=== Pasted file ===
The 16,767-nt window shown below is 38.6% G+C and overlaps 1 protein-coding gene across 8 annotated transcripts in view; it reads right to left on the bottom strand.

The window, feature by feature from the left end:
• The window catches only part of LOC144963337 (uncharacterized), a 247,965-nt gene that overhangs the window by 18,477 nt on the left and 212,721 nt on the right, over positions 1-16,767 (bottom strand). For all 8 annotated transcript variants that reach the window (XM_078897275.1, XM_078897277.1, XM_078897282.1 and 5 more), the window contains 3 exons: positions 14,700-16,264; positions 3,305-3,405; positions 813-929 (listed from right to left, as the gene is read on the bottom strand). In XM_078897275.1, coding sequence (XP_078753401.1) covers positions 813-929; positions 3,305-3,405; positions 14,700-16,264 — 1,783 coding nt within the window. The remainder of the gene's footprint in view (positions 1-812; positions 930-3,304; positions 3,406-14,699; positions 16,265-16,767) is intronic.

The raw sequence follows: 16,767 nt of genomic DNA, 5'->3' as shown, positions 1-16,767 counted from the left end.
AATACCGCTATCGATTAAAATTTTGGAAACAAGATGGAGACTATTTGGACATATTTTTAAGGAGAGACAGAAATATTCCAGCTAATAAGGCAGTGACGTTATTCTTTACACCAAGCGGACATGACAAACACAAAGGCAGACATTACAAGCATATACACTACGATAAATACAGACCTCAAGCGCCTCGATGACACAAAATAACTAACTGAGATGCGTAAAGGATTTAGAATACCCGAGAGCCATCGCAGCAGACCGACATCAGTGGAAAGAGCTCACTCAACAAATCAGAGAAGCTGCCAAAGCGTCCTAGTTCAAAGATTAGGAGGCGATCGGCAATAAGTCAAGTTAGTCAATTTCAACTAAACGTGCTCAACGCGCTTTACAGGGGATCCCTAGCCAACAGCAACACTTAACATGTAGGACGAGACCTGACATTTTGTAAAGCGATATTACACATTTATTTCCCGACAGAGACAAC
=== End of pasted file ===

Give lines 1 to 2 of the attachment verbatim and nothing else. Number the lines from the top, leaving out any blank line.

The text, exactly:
The 16,767-nt window shown below is 38.6% G+C and overlaps 1 protein-coding gene across 8 annotated transcripts in view; it reads right to left on the bottom strand.

The window, feature by feature from the left end: